WOW, you guys hit all the nails on the head. Everything you said is what I'm feeling and now the tears are starting. This a cancer that no one wants to hear about. I find myself trying to talk to friends or coworkers and they just kind of drift away uninterested. I've had people tell me thank goodness its just prostate cancer. I'm blessed I have a great wife who has been my rock through all this but its hard to explain what I'm going through even to her. The people I've brought this up to think I should just be happy it's all over. My RO is a great doctor and I think if I bring this up to him in my 1 month follow up he will help. I didn't contribute much to this forum during my treatments but after reading your replys to me I hope I can help someone down the line. RobLee, skypilot, pratoman thanks for the encouraging words. I hope I didn't miss anyone. I need to stop now, darn Lupron and emotions....
I can so much relate to this. This is a unique malady, a bull's-eye strike on the very core of what we are as men. Women can't comprehend how important to a guy his sexual life is, they just can't understand what you're going through. Men don't talk about
any kind of health issue for the most part anyway, especially one that involves potentially personally embarrassing details. There are a significant number of guys who don't even know they have a prostate, much less what it does. Generally people won't discuss cancer since it's just so scary. You find yourself seemingly alone on an alien planet, with a very unfamiliar landscape.
That this disease's treatments so specifically disable our sexual abilities is cruel and perverse. At my first Lupron shot, I was paralyzed at home unable to drive to the Cancer Center to receive it. I was in some kind of mental blue-screen, locked up. Mostly, I guess it was the realization that I was about
to be "chemically castrated"; a term never used for ADT, but that's what it is. My higher reasoning functions eventually prevailed and I went for it, but it was a strange situation and completely uncharacteristic.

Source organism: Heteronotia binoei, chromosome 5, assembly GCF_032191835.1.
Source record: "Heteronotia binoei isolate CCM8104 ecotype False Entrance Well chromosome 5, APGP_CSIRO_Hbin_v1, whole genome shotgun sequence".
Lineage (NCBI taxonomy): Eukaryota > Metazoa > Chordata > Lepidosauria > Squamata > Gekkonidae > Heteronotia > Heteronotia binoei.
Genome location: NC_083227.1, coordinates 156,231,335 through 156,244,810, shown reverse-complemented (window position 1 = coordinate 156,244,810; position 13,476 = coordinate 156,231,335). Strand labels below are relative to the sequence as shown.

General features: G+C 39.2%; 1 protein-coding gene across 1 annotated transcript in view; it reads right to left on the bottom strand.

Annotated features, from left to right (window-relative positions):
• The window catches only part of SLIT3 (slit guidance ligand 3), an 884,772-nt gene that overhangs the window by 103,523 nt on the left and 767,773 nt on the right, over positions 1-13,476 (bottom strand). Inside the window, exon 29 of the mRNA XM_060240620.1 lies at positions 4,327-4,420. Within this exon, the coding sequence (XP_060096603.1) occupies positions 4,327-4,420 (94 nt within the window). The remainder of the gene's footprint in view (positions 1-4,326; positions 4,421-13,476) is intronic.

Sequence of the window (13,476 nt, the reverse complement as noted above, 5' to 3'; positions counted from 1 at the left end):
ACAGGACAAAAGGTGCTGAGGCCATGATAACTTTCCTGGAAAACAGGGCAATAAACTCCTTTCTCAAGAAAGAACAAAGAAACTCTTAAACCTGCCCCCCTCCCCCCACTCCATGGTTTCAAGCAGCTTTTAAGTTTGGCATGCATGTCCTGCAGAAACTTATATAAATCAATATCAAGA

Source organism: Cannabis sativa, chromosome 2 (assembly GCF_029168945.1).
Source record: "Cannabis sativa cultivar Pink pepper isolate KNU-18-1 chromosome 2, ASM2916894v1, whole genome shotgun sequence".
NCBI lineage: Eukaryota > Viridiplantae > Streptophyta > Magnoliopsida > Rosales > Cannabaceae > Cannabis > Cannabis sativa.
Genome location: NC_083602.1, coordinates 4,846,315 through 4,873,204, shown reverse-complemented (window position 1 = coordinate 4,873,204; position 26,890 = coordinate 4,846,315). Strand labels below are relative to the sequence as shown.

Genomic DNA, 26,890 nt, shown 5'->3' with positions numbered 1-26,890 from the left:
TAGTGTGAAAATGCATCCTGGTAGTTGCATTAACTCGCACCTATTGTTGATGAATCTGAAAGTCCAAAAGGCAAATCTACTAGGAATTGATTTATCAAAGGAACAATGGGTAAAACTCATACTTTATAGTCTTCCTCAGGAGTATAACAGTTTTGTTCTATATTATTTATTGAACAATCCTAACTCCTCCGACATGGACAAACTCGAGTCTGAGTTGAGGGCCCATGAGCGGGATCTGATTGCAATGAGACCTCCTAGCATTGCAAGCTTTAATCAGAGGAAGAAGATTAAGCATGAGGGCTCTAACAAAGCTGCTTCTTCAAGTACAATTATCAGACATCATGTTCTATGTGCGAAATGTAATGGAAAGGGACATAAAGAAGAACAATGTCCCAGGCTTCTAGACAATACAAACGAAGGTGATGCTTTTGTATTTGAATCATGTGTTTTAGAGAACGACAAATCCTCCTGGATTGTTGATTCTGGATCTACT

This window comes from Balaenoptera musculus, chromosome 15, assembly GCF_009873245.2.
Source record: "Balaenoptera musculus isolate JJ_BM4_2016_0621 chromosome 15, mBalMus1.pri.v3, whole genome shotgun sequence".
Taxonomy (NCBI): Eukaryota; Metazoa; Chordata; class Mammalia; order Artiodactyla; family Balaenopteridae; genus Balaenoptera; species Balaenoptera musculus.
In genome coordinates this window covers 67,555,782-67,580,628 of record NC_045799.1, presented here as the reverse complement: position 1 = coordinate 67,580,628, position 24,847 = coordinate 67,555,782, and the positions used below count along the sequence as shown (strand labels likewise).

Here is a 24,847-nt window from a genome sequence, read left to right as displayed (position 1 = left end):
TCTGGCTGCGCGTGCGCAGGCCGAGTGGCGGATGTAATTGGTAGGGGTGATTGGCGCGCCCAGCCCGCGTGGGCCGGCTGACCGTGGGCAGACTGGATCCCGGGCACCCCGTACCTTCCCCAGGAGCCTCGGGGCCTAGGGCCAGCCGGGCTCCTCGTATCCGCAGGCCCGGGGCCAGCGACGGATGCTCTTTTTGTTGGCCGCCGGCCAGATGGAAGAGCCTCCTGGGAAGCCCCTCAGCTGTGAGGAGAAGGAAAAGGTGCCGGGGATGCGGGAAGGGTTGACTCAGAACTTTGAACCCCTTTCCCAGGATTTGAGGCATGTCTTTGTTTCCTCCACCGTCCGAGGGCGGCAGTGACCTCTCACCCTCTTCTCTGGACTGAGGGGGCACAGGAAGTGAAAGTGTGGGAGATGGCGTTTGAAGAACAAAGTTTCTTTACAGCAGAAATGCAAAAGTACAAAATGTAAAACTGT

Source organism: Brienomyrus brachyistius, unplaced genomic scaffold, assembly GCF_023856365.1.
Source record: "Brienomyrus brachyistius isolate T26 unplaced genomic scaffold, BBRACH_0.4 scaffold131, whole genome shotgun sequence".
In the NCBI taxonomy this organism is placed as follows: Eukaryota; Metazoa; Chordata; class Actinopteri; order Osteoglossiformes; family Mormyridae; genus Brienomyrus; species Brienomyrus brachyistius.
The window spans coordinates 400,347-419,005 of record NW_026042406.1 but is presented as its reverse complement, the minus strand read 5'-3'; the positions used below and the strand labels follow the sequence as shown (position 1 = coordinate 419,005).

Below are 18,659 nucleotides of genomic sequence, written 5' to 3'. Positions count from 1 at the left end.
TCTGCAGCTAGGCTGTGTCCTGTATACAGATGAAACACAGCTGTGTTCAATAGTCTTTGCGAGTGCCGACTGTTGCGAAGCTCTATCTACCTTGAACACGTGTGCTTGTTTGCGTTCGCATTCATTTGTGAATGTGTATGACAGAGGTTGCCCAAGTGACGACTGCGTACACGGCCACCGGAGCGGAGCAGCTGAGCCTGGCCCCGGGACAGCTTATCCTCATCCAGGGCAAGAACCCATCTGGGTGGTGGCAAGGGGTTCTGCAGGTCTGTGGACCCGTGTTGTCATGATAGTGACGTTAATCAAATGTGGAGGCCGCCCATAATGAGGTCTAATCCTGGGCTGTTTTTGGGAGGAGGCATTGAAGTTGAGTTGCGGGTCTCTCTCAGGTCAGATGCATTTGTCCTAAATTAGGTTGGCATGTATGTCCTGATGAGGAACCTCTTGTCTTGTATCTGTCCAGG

After these varied assaults on our masculinity, our sexual selves, the recovery is extremely variable.
Some percentage recover ability to "nearly" normal. Some recover, but in limited fashion. Some never recover sexual ability or interest. After lengthy ADT there can be permanent physical changes too, even without any surgery. With a well-recovered testosterone level I've recovered decent function, though the "shrinkage" is permanent, and my libido is a dim shadow of what it used to be.
The tears are so much quicker on Lupron too, another issue for us. We're supposed to be tough and stoic; Clint Eastwood, James Bond, John Wayne, always in control of our emotions and never expressing them overtly. "Big boys don't cry.". After 3 years on Lupron, I would tear up at Hallmark commercials! Losing my mom during that time left me a fragile mess emotionally for quite a while. It's tough.
If it's any help, those of us who've ridden the Lupron train understand well what you're talking about
. I'm probably repeating myself, since this topic comes up periodically. You may find prostate cancer support groups to be most helpful at this point.
All the best to you. We're here for you, and you won't find a group better able to empathize.
55@Dx on 4/16/13. PSA 5.2, G9(5+4), PNI+, cT3a by MRI.
IGRT - 44 sessions (79.2 Gy, 50.4 Gy pelvic)
ADT2 - Lupron+Casodex (3 yrs)
PSA <0.1 : 8/13 - 5/16; steady at 0.7+/- 0.1 since 3/17My Story